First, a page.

Ryan Ulyate has been recording, mixing and producing music professionally since 1978. In 2005, he began a decade-long collaboration with Tom Petty that included mix and production credits on the Mojo (2010) and Hypnotic Eye (2014) studio albums.
He’s also a big proponent of immersive and high-resolution audio, having created 5.1 mixes of the aforementioned two albums as well as Damn The Torpedoes (1979) for the now out-of-print High Fidelity Pure Audio Blu-Ray editions. In 2020, he upgraded his Topanga-based studio for Dolby Atmos monitoring and has since mixed Petty’s Wildflowers (1994), Angel Dream (1996), and Greatest Hits (1993) records in the new format.
Ulyate’s latest project is Act 3, his debut album as a solo artist. Inspired by the bands he listened to while growing up, as well as artists he’s worked with, it’s a tapestry of classic British and California rock. As of this writing, the album is exclusively available as a high-resolution immersive download through IAA’s online shop. The Dolby Atmos mix was created by Ulyate himself and mastered by Michael Romanowski at Coast Mastering.
Based on his love for conceptual works like The Beatles’ Sgt Pepper’s Lonely Hearts Club Band (1967) and Pink Floyd’s The Dark Side of the Moon (1973) and produced especially for Dolby Atmos, Act 3 is designed to take the listener on a 45-minute immersive audio journey while also making some observations about the world we’re living in from the perspective of someone who grew up in the “Dreamland” of California.
As anyone familiar with his work would no doubt guess, the Atmos mix is impeccable. This is a full-on ‘center of the band’ experience, with the additional speakers (side, rear, and height) used not only for ‘you-are there’ ambience but also key musical elements like backing vocals, keyboards, and guitar solos.
“Dreamland” kicks the proceedings off in style with Ulyate’s layered vocals surrounding the listener, before blasting off into full immersion with the drums filling up the entire space at ear level, acoustic rhythm guitars upfront, an electric rhythm part in the side surrounds, and lead guitar fills popping out of the front heights. Lead vocals are loudest in the center speaker, but some additional dry signal spills over a bit into the front and side channels for a more cohesive experience.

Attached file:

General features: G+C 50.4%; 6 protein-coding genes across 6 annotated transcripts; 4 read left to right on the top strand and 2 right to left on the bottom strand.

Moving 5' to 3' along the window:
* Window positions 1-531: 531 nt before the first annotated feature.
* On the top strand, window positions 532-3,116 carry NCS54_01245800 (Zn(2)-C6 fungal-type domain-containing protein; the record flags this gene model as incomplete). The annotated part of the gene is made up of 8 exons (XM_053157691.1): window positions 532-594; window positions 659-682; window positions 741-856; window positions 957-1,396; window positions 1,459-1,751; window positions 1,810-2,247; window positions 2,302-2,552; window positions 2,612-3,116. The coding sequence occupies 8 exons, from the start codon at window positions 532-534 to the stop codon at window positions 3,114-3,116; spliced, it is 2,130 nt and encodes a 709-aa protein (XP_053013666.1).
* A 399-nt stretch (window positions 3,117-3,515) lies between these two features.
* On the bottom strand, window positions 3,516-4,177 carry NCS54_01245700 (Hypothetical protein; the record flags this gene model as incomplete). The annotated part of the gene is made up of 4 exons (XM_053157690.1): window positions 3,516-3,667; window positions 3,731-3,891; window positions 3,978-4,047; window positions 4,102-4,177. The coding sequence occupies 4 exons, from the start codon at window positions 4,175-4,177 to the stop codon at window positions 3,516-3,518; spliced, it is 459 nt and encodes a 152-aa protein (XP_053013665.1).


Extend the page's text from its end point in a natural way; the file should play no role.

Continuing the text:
Moving into “Game Of Hope,” the ticking clock sound travels overhead from the rear to front heights before the full band’s entrance activates all speakers. The drums sound as if they’re being played in the listening space, with reflections hitting off the rear and height speakers.
“This Is How It Ends” is definitely a highlight, opening with a King Crimson-like mellotron and the center speaker and closing with the ferocious outro guitar solo swirling all around the top speakers while the drum kit crashes all around you.
The Pink Floyd influence definitely shows in “Home,” in which the melody and atmosphere somewhat recall “Us and Them.” Ulyate’s vocal delivery even seems to evoke Roger Waters’ style to some degree throughout this song. Harmony vocals fill up the room from all corners, while a David Gilmour-esque guitar solo floats in from above.
“How Many More” again uses the height speakers quite aggressively for electric guitar parts, while the rhythm section, acoustics, and vocals are placed in distinct locations all around the listener’s head with pinpoint accuracy.
Thunder and rain sound effects fill up the top speakers to great effect in “After The Fall,” immediately making me think of The Doors’ “Riders On The Storm.” Ulyate’s vocal echoes gracefully float upwards, while piano appears from the rear surrounds and harmonies pop out of the sides.
“A.I.” is especially prescient in this day and age, whereas the catchy “Shiny New Conspiracy” showcases Ulyate’s songwriting wit and arranging talent. The big vocal delays on “karma’s a bitch…” again bounce all around the soundscape to fun effect.
Sparkling acoustic guitars burst from the front heights in “Play On,” with backing vocals emerging from the side & rear surrounds. The lead vocals and overall production throughout this track remind me a bit of Jeff Lynne, which is probably no coincidence given Ulyate’s past association with him.
My personal favorite track on the album would have to be the sing-along closer, “Drink Up.” The lyrics are beautifully written, with Ryan having described the song to me as “[his] way to honor a life well lived.” Once again, acoustic guitars and harmony vocals surround the listener while the Brian May-esque harmonized electric parts rain down from above.
With Act 3, Ryan Ulyate has undoubtedly proven that his talent isn’t just limited to the mixing board. The songs are catchy and accessible, with great musicianship and a powerful immersive experience that rivals the best material out there (from acclaimed mixers like Steven Wilson, Bruce Soord, Bob Clearmountain, etc). If you’ve got a 7.1.4 setup, I’d definitely consider it demo material.
Purchase Act 3 (Immersive Edition) in the IAA Shop!